How To Fight The Festive Bloat

Author: Women's Running Magazine

Read Time:   |  November 30, 2017

The Christmas decorations may still be up but already lots of us are talking about getting in shape and losing a few pounds next year. Whether you’ve over-indulged a little over the festive break or have a big weight-loss target you’d like to nail in 2018, running is one of the best forms of exercise to lose weight. Running burns 10 to 15 calories per minute, depending on your age, gender, weight and fitness levels, so even running slowly is going to be beneficial. But running fast also gives you an after-burn effect, meaning you’ll burn calories at a higher rate for a little while after you stop running.

We’ve compiled an eight-week, weight-loss plan, suitable for new and experienced runners, that combines a mixture of steady runs and interval training to help you reach your goals. Before getting started, check our weight-loss tips below to ensure you get the most out of the plan. Download it here. Good luck!

Tips for new runners

  • Don’t worry about how far you go. At first, it’s all about getting your trainers on, giving it a go and seeing what you can do.
  • Don’t feel bad about taking rests. When you feel you need a break, slow down, recover and prepare for your next bout of running before getting going again. You can spend anything from five minutes to 20 minutes or more following this pattern.
  • Work hard without overdoing it. Aim to strike a balance between working hard enough to feel as though you are challenging your fitness, without working your body so hard that it will take a long period to recover.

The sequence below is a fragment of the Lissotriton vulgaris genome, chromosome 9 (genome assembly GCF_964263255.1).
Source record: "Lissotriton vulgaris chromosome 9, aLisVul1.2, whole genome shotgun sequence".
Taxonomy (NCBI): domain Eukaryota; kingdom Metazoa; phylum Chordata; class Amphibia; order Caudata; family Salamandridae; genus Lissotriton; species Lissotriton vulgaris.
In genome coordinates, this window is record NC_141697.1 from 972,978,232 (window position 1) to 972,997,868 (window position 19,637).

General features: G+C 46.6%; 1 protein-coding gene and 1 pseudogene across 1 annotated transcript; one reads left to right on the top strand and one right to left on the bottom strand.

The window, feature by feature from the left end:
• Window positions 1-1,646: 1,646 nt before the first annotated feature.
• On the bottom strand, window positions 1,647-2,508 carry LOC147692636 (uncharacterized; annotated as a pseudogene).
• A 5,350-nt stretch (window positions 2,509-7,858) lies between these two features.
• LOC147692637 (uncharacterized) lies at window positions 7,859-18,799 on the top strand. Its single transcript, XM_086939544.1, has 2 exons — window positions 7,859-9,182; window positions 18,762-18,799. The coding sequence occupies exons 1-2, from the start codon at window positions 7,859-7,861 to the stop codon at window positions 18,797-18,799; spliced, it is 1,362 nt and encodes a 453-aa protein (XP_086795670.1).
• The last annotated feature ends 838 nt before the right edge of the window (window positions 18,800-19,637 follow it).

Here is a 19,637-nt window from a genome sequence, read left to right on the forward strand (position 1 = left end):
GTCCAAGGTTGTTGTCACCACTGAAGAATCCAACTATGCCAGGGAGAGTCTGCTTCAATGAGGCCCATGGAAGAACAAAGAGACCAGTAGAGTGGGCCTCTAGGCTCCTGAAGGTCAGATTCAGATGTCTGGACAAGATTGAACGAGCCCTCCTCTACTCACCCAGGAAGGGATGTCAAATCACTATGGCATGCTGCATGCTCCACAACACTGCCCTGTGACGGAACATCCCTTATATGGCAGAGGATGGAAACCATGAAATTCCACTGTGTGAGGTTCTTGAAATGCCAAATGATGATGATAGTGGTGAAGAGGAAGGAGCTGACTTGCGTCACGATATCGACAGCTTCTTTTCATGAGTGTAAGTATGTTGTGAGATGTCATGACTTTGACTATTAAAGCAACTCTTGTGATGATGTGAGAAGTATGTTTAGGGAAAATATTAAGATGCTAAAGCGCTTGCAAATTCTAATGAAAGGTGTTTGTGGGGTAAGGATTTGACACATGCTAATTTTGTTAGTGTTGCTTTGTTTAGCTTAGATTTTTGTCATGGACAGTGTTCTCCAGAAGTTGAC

• Monitor how far you can keep going. You can monitor your endurance by distance (between sign posts for example) or by time, tracking how long you can stay running for using a stopwatch.
  • Run every two to three days.
  • Get the technique right. To reduce risk of injury, it is vital that you run tall, relax your shoulders, drive your elbows back and lift your knees with each step. If you ever feel your running style ‘slumping’, take slightly longer walk/recovery periods.
  • Progress your schedule. Once you’ve established some benchmarks for your running, begin to increase the duration of each running period, shorten recovery periods and increase your pace, run time and distance.
  • Keep track. Keep notes on what you’re doing and compare notes with weekly weight-loss results. This will allow you to make targeted adjustments to your running schedule based on the speed of your results.
  • Don’t go overboard.  Avoid the temptation to do too much too soon to avoid risk of injury.

Tips for experienced runners

  • Ensure quality nutrition. If you’re training for races while running to lose weight, ensure you’re taking in enough calories to fuel your training. However, avoid consuming more than you need to prevent counter-productive weight gain. Stay fuelled with a good blend of wholemeal carbohydrates, lean protein, fresh fruit, vegetables or salad.
  • Begin each run fuelled. If you start a run hungry, you will be ravenous by the end of it so make sure you are eating little and often, beginning each run fuelled.
  • Refuel during the run. If you’re training for 90 minutes or so, refuel as you go to maintain your energy levels and stop yourself from demolishing everything in sight when you finish!
  • Eat within 90 minutes of a run. Eating in this time frame will allow your body to refuel and begin recovery effectively. Eat your post-workout meal slowly or plan for a post-workout snack to tide you over until the next meal to give you an idea of how much food you actually need at meal times.

Women's Running Magazine

NMA’s 2020 Lifestyle Magazine of the Year, Women’s Running provides expert advice on gear and training, motivation from your favourite runners and the latest running news.

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